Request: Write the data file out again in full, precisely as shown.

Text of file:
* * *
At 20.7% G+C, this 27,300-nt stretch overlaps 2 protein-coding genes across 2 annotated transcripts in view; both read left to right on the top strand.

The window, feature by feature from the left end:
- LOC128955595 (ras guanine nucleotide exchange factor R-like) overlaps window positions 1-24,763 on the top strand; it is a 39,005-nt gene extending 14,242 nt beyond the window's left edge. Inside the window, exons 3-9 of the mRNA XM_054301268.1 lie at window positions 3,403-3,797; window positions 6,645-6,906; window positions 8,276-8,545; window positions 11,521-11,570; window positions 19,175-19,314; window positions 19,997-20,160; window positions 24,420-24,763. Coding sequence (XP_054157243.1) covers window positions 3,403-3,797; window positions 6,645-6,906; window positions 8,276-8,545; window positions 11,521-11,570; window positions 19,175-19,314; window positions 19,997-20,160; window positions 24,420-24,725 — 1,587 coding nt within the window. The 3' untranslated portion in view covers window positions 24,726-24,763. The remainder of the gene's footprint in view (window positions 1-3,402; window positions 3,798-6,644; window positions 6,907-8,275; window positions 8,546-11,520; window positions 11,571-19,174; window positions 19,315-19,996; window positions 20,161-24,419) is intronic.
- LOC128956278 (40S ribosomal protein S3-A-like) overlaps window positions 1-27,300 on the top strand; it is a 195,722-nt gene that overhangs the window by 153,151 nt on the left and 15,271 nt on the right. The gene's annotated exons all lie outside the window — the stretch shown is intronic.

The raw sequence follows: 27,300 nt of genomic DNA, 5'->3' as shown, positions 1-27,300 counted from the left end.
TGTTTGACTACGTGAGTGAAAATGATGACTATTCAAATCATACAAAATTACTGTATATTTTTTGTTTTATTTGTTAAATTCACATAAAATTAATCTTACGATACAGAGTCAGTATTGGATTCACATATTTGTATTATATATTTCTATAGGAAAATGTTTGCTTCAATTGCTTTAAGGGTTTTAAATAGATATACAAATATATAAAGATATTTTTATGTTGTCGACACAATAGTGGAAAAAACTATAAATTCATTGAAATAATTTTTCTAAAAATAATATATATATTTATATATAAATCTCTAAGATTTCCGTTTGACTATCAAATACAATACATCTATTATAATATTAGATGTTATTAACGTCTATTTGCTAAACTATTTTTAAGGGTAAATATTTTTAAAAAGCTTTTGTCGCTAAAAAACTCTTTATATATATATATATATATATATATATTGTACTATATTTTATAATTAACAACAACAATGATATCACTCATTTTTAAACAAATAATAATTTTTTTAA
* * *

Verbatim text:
At 20.7% G+C, this 27,300-nt stretch overlaps 2 protein-coding genes across 2 annotated transcripts in view; both read left to right on the top strand.

The window, feature by feature from the left end:
- LOC128955595 (ras guanine nucleotide exchange factor R-like) overlaps window positions 1-24,763 on the top strand; it is a 39,005-nt gene extending 14,242 nt beyond the window's left edge. Inside the window, exons 3-9 of the mRNA XM_054301268.1 lie at window positions 3,403-3,797; window positions 6,645-6,906; window positions 8,276-8,545; window positions 11,521-11,570; window positions 19,175-19,314; window positions 19,997-20,160; window positions 24,420-24,763. Coding sequence (XP_054157243.1) covers window positions 3,403-3,797; window positions 6,645-6,906; window positions 8,276-8,545; window positions 11,521-11,570; window positions 19,175-19,314; window positions 19,997-20,160; window positions 24,420-24,725 — 1,587 coding nt within the window. The 3' untranslated portion in view covers window positions 24,726-24,763. The remainder of the gene's footprint in view (window positions 1-3,402; window positions 3,798-6,644; window positions 6,907-8,275; window positions 8,546-11,520; window positions 11,571-19,174; window positions 19,315-19,996; window positions 20,161-24,419) is intronic.
- LOC128956278 (40S ribosomal protein S3-A-like) overlaps window positions 1-27,300 on the top strand; it is a 195,722-nt gene that overhangs the window by 153,151 nt on the left and 15,271 nt on the right. The gene's annotated exons all lie outside the window — the stretch shown is intronic.

The raw sequence follows: 27,300 nt of genomic DNA, 5'->3' as shown, positions 1-27,300 counted from the left end.
TGTTTGACTACGTGAGTGAAAATGATGACTATTCAAATCATACAAAATTACTGTATATTTTTTGTTTTATTTGTTAAATTCACATAAAATTAATCTTACGATACAGAGTCAGTATTGGATTCACATATTTGTATTATATATTTCTATAGGAAAATGTTTGCTTCAATTGCTTTAAGGGTTTTAAATAGATATACAAATATATAAAGATATTTTTATGTTGTCGACACAATAGTGGAAAAAACTATAAATTCATTGAAATAATTTTTCTAAAAATAATATATATATTTATATATAAATCTCTAAGATTTCCGTTTGACTATCAAATACAATACATCTATTATAATATTAGATGTTATTAACGTCTATTTGCTAAACTATTTTTAAGGGTAAATATTTTTAAAAAGCTTTTGTCGCTAAAAAACTCTTTATATATATATATATATATATATATATTGTACTATATTTTATAATTAACAACAACAATGATATCACTCATTTTTAAACAAATAATAATTTTTTTAA